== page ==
• The vision, mission and values of the facility and Department need to be integrated into daily operations.
  • Goals, objectives and measures of success need to be understood and shared at all levels.
  • Formal and informal leaders need to be out front, promoting and supporting change.
  • Management needs to truly operate as a team, building on each other’s strengths, thinking together honestly, challenging one another to achieve the best outcomes.
  • Each person needs to understand and value his/her role in achieving the vision and mission of the facility and the system as a whole.
  • People need to learn to think and behave strategically, aware of the consequences of their behaviors throughout the system.
  • People in each piece of the organization need to learn to value the others.
  • People at all levels need to learn to interact in ways that encourage a more positive environment and a sense of interdependence.
  • There ought to be both adherence to and constructive questioning of policies and procedures.
  • Supervisors need to understand their pivotal role as supervisors, coaches, and mentors and as conveyors of information up, down and sideways.
  • New leadership needs to be cultivated at all levels.
  • People need to be encouraged to try new behaviors and ideas.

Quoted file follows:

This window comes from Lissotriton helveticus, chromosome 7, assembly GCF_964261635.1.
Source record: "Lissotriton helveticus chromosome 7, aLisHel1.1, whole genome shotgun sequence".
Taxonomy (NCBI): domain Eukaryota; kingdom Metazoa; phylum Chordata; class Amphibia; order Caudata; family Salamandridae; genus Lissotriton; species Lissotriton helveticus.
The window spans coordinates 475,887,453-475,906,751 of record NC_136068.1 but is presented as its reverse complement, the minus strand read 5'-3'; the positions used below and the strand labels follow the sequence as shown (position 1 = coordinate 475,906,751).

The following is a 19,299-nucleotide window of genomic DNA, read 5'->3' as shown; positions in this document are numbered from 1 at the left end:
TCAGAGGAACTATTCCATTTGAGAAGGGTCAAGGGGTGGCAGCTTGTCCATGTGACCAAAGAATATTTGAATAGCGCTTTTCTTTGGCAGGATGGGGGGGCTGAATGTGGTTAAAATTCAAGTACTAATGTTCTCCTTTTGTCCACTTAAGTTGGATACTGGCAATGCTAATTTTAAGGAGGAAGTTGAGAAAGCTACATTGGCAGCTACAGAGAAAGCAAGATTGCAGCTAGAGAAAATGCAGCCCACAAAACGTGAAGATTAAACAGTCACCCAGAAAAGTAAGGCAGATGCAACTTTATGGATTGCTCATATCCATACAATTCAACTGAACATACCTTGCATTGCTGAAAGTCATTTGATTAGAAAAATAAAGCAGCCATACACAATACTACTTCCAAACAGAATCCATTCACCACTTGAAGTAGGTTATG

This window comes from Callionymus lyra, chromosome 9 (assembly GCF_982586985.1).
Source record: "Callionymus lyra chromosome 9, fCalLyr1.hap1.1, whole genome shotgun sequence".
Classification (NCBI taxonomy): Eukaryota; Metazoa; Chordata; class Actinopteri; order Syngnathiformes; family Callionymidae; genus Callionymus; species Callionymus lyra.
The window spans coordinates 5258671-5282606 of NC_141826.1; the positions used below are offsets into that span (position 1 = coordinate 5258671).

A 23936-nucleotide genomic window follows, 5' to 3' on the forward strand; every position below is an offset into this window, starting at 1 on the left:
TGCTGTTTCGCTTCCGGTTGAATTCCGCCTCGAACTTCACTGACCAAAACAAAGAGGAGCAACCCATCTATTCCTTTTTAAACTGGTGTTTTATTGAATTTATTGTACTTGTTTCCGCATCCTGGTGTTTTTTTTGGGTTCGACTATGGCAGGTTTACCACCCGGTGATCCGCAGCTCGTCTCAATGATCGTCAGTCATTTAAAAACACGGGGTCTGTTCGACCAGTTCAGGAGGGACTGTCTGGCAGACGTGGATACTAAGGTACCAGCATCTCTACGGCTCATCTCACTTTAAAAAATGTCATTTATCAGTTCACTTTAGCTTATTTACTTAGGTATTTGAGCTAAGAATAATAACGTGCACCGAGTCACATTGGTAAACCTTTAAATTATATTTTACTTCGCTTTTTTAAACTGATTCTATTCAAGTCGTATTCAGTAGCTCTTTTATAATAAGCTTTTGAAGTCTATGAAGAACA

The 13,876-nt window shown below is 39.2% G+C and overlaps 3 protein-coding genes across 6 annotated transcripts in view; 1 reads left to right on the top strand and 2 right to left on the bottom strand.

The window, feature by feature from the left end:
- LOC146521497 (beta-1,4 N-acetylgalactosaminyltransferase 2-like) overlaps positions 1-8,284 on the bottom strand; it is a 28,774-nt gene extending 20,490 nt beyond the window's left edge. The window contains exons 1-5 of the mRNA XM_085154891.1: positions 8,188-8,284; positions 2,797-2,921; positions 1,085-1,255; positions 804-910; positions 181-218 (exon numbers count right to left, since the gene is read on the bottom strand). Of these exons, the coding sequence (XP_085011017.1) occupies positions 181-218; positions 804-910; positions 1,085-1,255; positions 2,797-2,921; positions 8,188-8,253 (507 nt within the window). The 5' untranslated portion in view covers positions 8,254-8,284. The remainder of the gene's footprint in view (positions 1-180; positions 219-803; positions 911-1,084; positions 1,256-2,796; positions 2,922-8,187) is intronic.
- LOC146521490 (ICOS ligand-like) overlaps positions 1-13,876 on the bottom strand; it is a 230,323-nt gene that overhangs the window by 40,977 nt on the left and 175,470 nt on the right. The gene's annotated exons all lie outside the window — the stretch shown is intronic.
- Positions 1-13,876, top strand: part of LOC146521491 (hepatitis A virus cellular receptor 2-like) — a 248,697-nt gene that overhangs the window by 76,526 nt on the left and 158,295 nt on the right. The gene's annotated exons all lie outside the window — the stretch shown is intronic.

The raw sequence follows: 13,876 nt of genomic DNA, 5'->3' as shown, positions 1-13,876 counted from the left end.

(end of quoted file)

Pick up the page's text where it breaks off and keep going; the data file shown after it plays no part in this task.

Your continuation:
• Avenues for sharing ideas have to be opened, particularly so that people on the front lines can feel heard and involved in change.
  • Emphasis needs to shift from blame to problem solving.
  • Staff development needs to be relevant, useful and innovative, based on mandates and the needs of the staff.
  • Staff need opportunities to develop their potential prior to promotion, so they can move into new positions with the capacity they need to be effective and successful (rather than doing training after they are in a position, having had opportunities to fail).
  • The performance review process has to be meaningful (in that it needs to be an ongoing process, not just a one-time event; the actual review needs to be a dialogue so that the supervisor and supervisee can share ideas and recommendations for the other; the document needs to be real and not just a series of ‘satisfactory’ items checked off; and more).
  • People need to learn to address conflicts constructively.
  • Management and staff have to build strategic partnerships with other parts of the judicial system and with local and state leadership.
  • Offenders can be included in the work in areas where their input is appropriate.
  • Micro-management should be discouraged, while decisions should be made at the lowest level (this means that staff need information and decision-making skills and supervisors need to delegate, develop staff, and share information).